From the times of old to the present, in eastern culture, weddings of matrimony have been referred to as “red... Read More
From the times of old to the present, in eastern culture, weddings of matrimony have been referred to as “red weddings”, conversely, however, death has been historically referred to as a “white wedding”. In the case of white weddings, mourners partake in a grand ceremony as to celebrate the excess of life. In such ceremonies, there are songs and musical instruments paired along with tears and mourning. Through such a ceremony, the complex emotions that are associated with death are exemplified.
As to express this grand ceremony, I have combined the concept of “qi’ （器）or vessel that is present within traditional Chinese culture. The Chinese character “qi” is not solely representative of the word vessel, but can also be understood pictographically as the character for “cry” (ku 哭) while also having two characters for “mouth” （kou 口）, which are representative of the emotions that are brought out through funerary services.
The main body of the work is a container for a dead life, while the transparent part of the piece is an abstract expression of the human face. The face is made of translucent material as in my opinion, it seems that after death, people no longer have any privacy to speak of their personal belongings, life experiences, and all of the words and deeds the said and performed throughout their life. Within this grand ceremony of nostalgia, the exchanging and discussion amongst friends and family digs a hole into the transparent face, scraping away some if not all of the privacy once enjoyed by the deceased, all of which is done with the intent of revealing a side of that person that may not have been known to others.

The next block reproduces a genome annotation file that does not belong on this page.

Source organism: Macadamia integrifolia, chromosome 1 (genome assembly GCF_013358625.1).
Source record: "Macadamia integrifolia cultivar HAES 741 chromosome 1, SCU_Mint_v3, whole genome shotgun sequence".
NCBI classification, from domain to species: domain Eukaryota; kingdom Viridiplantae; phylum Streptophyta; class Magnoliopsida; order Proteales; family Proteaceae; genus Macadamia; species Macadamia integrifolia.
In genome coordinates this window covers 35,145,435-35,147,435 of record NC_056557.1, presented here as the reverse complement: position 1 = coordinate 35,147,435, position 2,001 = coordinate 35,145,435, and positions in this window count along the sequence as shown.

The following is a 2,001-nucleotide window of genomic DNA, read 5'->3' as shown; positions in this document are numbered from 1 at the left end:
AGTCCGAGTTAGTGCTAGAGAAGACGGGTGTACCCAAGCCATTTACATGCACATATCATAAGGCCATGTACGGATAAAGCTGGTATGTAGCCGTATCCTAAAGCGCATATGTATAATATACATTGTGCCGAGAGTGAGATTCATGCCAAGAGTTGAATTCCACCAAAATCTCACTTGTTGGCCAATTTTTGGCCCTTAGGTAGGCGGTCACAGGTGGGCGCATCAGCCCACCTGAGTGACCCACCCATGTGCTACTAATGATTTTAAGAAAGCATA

The appearance of the work changes under different types of light. Colorization will be altered based on the use of white light, violet light and night light, which allows for different interpretations of the multi-faceted emotions during the “last rites”; celebrating and mourning. Additionally, these shifts in color allow for interpretation of the multi-faceted nature of human beings, good and evil, sorrowful and jubilant, resulting in the composition of a symphony for the shortness of life.
This work, through oriental cultural symbols, hopes to provoke people to think about their lost lives while also honoring the souls of the eternally departed while maintaining respect for life.